OOS 35-7 - Increased photosynthesis precedes elevated tree mortality in Amazon forests under El Nino drought

Thursday, August 11, 2016: 3:40 PM
Grand Floridian Blrm G, Ft Lauderdale Convention Center
Scott R. Saleska1, Bradley Christoffersen2, Matthew Hayek3, M. Longo4, Jin Wu1, Kenia Weidemann3, Natalia restrepo-Coupe5, Rodrigo da Silva6, Luciana Alves7, Raimundo C. Oliveira8, Patrick Meir9 and Plinio B. Camargo10, (1)Department of Ecology and Evolutionary Biology, University of Arizona, Tucson, AZ, (2)School of GeoSciences, University of Edinburgh, Edinburgh, United Kingdom, (3)Harvard University, Cambridge, MA, (4)Earth and Planetary Sciences, Harvard University, Cambridge, MA, (5)University of Arizona, Tucson, AZ, (6)Federal University of Western ParĂ¡ (UFOPA), SantarĂ©m, Brazil, (7)Institute of Agricultural Sciences (, Campinas, Brazil, (8)Brazilian Agricultural Research Corporation (EMBRAPA), Brazil, (9)Research School of Biology, Australian National University, Canberra, Australia, (10)Cena, University of Sao Paulo

Coupled climate-carbon cycle models indicate that Amazon forests may be vulnerable to drought, with some predicting climate change-induced collapse of the Amazon forest and conversion to savanna, while others predict resilience.  Much progress has been made in understanding tropical forest drought response, but a holistic picture encompassing both short-term physiological (e.g., photosynthesis) and longer term demographic responses (e.g., mortality) remains elusive, mainly due to the rarity of coinciding relevant measurements and drought events.  Here we analyze the response of an eastern Amazonian forest at both timescales to the El Nino-induced drought of late 2009 / early 2010 using both eddy flux measurements of carbon exchange and periodic tree demographic surveys.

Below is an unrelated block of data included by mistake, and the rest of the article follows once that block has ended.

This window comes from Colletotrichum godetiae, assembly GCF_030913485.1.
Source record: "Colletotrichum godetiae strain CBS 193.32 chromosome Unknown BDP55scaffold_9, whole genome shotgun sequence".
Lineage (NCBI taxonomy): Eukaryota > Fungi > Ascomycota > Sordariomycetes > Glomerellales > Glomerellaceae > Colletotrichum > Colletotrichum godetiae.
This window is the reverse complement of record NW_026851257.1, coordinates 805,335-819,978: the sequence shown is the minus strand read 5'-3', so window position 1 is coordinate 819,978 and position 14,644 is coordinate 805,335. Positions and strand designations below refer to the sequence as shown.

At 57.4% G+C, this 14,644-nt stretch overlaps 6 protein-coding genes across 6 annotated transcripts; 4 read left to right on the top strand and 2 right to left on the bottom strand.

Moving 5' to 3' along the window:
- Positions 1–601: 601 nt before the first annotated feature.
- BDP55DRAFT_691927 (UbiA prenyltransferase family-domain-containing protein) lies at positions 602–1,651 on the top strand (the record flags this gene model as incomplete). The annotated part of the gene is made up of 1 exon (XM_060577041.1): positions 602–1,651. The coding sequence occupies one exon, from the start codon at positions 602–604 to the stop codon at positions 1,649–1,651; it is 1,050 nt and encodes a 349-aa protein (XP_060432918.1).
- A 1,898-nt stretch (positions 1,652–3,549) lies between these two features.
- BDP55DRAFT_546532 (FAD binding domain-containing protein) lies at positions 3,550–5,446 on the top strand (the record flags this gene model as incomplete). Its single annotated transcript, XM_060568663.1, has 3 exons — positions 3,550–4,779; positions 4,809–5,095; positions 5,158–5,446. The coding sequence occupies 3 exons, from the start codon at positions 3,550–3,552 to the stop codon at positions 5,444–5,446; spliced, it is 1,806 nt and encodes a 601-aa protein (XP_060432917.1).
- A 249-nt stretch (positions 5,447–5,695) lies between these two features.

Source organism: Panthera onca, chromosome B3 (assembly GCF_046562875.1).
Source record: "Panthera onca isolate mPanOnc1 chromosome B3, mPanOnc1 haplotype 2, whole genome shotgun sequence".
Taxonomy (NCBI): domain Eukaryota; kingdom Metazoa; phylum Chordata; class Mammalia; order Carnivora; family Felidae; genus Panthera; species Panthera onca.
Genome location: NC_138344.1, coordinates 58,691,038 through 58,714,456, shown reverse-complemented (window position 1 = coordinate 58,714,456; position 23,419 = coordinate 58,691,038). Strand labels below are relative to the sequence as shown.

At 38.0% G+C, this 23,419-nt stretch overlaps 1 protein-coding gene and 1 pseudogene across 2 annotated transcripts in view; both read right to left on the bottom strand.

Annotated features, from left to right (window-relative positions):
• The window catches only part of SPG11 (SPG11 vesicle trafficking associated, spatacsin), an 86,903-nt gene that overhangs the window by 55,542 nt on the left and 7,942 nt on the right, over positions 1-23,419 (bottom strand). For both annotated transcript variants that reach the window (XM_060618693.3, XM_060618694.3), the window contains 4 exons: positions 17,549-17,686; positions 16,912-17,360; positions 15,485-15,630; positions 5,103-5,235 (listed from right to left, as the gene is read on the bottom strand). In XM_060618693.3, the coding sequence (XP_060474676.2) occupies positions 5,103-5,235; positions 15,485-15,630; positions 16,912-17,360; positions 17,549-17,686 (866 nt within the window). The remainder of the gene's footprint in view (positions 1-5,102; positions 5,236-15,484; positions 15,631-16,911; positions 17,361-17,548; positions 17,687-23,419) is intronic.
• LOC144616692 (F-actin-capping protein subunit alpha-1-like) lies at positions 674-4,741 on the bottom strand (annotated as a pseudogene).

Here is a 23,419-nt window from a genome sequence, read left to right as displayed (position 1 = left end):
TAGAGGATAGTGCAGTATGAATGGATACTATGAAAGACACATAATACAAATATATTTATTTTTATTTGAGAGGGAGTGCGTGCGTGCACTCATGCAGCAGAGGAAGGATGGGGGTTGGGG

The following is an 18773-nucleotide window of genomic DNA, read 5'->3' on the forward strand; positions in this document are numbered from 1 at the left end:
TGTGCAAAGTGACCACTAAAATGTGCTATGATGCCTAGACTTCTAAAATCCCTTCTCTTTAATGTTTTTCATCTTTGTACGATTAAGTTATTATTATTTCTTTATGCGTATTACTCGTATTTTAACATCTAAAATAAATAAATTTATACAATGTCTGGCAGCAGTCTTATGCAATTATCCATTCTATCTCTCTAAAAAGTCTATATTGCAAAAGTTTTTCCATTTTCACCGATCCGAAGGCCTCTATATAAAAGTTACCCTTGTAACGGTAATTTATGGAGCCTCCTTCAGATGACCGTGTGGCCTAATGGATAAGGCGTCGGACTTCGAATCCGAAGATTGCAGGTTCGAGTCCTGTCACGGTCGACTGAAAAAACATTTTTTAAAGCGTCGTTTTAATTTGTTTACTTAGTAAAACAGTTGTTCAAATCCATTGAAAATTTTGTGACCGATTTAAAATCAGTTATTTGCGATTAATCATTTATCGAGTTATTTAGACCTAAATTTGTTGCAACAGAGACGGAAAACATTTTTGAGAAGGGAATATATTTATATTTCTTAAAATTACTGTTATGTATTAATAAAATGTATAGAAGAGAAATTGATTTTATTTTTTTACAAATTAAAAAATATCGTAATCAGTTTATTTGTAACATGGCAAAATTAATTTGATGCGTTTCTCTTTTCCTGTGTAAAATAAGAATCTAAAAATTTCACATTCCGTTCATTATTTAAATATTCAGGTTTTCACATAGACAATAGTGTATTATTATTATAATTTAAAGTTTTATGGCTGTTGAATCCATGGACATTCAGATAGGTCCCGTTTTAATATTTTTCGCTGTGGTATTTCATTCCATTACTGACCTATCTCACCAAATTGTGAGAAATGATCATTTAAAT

We partitioned response of GPP into environmental (light, vapor pressure deficit (VPD), diffuse light) and biological responses.  Based on environmental conditions alone (high VPD), we expected GPP to be less than average during drought.  In contrast, GPP was elevated above this expected negative response over a period of ~45 days, consistent with satellite observed green-up during some droughts.  At the same time, drought significantly elevated 2009-2011 tree mortality above that during non-drought periods, consistent with a quantitative drought-mortality relationship reported for other Amazon forests.  This work suggests that “green-up” of forest canopies during drought may be a drought stress response consistent with subsequent drought-induced tree mortality.  More importantly, it highlights endogenous biological regulation of photosynthesis as an important mechanism, neglected by models, in mediating drought responses in tropical forests.